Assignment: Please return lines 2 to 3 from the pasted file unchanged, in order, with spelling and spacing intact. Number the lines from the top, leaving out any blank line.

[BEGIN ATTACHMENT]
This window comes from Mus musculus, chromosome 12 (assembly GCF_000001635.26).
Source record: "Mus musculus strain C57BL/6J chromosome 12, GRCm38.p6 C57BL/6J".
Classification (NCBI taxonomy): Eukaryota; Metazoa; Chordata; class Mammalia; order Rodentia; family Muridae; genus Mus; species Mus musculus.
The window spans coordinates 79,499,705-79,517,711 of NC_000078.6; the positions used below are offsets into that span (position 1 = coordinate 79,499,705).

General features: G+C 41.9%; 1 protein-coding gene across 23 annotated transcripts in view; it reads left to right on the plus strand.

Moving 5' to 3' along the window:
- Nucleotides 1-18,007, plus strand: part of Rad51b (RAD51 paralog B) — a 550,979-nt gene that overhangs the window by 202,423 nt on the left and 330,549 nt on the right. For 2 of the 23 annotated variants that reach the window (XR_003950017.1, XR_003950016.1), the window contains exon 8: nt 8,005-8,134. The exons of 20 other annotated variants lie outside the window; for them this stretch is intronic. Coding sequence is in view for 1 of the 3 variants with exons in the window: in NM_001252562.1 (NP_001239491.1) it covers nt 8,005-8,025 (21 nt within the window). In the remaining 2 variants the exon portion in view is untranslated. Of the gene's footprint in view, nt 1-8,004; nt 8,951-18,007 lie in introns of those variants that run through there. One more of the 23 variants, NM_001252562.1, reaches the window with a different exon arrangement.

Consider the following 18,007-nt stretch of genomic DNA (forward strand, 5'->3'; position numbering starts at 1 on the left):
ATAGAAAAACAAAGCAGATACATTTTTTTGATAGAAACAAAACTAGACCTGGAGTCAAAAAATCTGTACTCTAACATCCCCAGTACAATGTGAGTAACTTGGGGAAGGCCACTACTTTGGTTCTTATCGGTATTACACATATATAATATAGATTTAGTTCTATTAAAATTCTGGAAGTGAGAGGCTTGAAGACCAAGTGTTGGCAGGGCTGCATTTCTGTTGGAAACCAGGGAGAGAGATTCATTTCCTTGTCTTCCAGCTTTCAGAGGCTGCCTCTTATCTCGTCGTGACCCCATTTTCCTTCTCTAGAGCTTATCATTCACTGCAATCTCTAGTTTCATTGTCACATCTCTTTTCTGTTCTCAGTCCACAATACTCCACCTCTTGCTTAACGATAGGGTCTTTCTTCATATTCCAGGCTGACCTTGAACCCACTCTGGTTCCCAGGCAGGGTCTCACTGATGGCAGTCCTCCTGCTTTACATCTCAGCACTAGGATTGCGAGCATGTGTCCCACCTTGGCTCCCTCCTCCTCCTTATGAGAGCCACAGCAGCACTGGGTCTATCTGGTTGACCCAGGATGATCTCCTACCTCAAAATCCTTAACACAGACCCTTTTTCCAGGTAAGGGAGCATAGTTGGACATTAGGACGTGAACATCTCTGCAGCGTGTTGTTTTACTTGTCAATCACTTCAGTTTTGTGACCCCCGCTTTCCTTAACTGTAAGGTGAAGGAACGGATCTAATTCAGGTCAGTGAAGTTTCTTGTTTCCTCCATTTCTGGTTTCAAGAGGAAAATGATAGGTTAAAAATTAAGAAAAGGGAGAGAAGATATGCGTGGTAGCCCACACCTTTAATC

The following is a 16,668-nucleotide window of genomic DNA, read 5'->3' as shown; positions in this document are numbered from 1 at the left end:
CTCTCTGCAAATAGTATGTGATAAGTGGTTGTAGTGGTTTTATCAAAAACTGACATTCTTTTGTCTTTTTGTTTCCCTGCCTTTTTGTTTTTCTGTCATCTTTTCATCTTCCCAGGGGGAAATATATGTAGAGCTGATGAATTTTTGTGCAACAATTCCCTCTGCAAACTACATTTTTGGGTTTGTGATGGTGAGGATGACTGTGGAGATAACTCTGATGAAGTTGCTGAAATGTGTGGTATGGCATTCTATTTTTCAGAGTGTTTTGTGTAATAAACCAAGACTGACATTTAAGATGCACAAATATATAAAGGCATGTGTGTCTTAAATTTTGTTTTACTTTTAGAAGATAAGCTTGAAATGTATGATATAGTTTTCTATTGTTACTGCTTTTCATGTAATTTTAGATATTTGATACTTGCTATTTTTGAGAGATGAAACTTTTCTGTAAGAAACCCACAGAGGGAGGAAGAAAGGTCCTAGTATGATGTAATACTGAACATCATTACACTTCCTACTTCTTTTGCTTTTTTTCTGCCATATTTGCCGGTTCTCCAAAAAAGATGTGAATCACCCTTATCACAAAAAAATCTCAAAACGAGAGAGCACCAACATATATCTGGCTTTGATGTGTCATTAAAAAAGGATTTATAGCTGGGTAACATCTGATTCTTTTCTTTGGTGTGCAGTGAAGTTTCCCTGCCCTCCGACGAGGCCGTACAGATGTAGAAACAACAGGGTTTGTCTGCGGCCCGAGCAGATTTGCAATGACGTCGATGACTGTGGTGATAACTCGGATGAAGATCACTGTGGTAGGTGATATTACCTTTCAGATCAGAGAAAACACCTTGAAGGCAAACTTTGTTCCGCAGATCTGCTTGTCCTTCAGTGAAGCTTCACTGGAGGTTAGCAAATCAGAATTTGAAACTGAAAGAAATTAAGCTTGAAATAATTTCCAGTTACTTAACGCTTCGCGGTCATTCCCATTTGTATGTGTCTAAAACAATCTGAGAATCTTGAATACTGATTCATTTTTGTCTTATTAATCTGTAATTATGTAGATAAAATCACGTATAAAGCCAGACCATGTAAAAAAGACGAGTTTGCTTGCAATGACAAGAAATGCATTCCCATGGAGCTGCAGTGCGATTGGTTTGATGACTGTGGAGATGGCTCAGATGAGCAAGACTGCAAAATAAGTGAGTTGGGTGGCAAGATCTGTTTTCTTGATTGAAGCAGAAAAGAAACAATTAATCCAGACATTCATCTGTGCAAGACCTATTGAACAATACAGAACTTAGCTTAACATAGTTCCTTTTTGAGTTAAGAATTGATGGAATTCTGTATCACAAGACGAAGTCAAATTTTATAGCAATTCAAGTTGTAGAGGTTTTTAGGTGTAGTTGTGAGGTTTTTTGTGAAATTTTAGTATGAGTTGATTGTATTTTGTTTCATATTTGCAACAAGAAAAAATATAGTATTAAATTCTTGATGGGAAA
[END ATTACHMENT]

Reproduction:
Source record: "Mus musculus strain C57BL/6J chromosome 12, GRCm38.p6 C57BL/6J".
Classification (NCBI taxonomy): Eukaryota; Metazoa; Chordata; class Mammalia; order Rodentia; family Muridae; genus Mus; species Mus musculus.